Latex Paint Over Oil Primer

 

The Process of Painting Over Oil-based Primer

When you are asking yourself if you can use latex paint over oil-based primer, the main concern is that it is actually a pre-primed surface that you are working with. The oil-based primed undercoat is only a worry due to its already glossy appearance. The fact that the base coat is oil-based should not bother you as much as the shiny undertone should.

Irrespective of how similar in appearance, finish, and texture, the new coat of paint is, you will not achieve the same adhesion. Therefore, the easiest way to accomplish this task is by preparing the surface first. The actual preparation of the pre-primed surface makes for an easy paint job thereafter.

 

Scuffing of the Surface to Get Rid of Shine

To scuff a surface, always choose fine-grit sandpaper. Using sandpaper on the surface will allow the new coat of paint to stick properly to the surface being prepared. Try to scuff out most of the initial shine. The main aspect of the oil-based primer that you want to scuff off is the glossiness. The chance of achieving a great paint finish if you paint over a glossy surface is very rare. Get rid of paint peels by using a five-in-one or a putty knife. You can rectify any holes either with wood filler or putty.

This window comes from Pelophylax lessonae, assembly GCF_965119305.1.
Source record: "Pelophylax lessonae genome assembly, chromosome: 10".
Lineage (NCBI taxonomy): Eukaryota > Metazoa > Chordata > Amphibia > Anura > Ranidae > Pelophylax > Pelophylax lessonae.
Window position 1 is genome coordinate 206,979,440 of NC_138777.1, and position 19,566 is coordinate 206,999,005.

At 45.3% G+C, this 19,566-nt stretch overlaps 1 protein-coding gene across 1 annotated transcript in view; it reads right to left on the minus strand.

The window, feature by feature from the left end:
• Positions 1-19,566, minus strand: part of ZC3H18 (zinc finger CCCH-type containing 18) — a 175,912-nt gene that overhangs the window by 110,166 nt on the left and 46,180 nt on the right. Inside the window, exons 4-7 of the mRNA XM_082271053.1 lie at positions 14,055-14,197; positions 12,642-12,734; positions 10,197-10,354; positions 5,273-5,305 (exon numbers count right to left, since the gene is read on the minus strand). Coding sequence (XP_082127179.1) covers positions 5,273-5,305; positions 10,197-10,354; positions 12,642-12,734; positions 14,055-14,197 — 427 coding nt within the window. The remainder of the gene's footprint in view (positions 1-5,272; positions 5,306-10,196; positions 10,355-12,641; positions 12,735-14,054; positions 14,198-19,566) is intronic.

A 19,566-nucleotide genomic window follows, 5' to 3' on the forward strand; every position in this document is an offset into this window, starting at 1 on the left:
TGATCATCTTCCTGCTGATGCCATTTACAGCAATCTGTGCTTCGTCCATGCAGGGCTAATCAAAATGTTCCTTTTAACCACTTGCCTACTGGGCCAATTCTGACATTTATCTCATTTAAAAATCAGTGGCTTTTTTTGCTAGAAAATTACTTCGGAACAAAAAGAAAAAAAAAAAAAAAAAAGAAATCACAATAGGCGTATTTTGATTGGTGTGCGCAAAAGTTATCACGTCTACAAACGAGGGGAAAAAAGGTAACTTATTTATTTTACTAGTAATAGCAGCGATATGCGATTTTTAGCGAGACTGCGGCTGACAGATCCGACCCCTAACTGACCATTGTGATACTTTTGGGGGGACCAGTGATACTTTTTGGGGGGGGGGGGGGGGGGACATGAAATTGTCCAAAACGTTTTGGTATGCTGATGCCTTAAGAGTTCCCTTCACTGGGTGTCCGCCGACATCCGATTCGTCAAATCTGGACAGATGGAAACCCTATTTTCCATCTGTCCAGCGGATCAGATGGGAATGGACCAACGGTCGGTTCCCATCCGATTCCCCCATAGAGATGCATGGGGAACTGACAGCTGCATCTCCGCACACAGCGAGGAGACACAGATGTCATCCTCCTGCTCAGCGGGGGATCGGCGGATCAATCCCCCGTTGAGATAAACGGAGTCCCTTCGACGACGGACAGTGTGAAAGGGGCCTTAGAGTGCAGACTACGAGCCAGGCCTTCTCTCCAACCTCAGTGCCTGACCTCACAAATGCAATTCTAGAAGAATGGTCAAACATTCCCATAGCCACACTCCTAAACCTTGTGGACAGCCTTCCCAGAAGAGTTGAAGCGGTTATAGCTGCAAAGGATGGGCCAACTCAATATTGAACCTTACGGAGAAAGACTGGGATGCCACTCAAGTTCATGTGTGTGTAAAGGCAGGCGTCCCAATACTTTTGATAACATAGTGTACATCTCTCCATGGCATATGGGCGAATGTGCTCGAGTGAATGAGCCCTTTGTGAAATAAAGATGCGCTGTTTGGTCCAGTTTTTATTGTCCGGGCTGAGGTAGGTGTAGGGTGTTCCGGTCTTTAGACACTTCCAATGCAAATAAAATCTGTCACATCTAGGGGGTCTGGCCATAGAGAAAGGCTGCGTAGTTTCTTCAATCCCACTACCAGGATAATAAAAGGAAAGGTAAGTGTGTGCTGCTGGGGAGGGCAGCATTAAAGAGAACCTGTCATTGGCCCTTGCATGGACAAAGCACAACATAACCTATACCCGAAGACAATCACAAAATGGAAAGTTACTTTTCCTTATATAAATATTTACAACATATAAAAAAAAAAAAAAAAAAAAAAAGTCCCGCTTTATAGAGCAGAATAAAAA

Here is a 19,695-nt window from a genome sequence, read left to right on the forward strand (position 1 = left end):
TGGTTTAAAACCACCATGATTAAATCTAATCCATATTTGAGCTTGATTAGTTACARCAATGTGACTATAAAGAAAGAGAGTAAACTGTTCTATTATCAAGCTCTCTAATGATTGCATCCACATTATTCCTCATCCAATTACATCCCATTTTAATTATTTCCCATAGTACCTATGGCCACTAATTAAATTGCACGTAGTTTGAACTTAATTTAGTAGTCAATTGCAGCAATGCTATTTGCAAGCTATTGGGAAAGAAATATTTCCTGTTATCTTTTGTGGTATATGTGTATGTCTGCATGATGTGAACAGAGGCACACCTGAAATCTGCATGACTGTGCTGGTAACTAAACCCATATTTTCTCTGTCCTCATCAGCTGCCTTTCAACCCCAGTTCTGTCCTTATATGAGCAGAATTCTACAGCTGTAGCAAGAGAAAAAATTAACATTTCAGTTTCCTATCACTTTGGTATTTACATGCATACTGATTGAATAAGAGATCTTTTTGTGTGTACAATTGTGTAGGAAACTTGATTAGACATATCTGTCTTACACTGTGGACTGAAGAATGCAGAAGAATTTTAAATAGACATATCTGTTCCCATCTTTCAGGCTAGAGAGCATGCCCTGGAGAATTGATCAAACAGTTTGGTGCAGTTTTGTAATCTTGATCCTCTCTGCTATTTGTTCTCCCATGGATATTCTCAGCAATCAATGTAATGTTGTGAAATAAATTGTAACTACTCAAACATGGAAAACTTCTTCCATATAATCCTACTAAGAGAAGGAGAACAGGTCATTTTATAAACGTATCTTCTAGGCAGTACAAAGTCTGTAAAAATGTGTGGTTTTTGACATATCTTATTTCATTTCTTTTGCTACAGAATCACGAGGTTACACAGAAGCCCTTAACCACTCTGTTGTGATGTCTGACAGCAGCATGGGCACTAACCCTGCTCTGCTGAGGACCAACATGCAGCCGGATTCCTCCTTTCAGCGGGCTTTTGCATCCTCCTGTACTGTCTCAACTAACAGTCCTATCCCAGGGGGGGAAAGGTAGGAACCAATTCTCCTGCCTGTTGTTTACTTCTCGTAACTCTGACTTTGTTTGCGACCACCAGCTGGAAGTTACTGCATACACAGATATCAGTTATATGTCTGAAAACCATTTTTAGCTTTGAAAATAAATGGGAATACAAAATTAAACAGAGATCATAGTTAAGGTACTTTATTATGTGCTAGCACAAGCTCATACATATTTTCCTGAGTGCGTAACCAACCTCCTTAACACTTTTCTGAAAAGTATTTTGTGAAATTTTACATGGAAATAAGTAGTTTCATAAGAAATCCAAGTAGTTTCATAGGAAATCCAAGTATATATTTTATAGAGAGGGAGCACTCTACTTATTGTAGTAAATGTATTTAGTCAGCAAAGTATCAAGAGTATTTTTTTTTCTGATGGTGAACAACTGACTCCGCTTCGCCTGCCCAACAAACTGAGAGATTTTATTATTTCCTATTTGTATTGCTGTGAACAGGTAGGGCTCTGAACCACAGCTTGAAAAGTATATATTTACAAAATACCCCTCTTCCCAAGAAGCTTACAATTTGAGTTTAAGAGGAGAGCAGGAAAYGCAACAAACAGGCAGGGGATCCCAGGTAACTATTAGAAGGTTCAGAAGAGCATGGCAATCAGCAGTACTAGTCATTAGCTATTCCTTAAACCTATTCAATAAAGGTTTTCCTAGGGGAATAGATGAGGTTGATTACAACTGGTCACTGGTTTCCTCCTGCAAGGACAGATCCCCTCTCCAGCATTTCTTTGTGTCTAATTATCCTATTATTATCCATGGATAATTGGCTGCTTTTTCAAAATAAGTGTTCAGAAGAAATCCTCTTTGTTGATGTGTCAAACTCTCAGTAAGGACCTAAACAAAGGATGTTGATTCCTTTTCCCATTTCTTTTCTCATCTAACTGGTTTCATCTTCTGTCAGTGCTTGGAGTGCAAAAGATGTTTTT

Do Away with Debris by Damp Cleaning

A build-up of dust and dirt is an absolute no-go. The paint will not stick well on any surface that is both dirty and dusty. You have to start painting on a completely dust-free surface, so make sure that you clean the surface well. Use a damp cloth to rid the surface of dirt, although you should note that you will have to allow extra time for the surface to dry completely before you paint. TSP is a product that dissolves effortlessly in hot water and would help the cleaning process. This product is not at all expensive and is also readily available from most hardware stores. Once you have finished cleaning the surface with TSP, you must let the surface dry properly before you continue with the painting.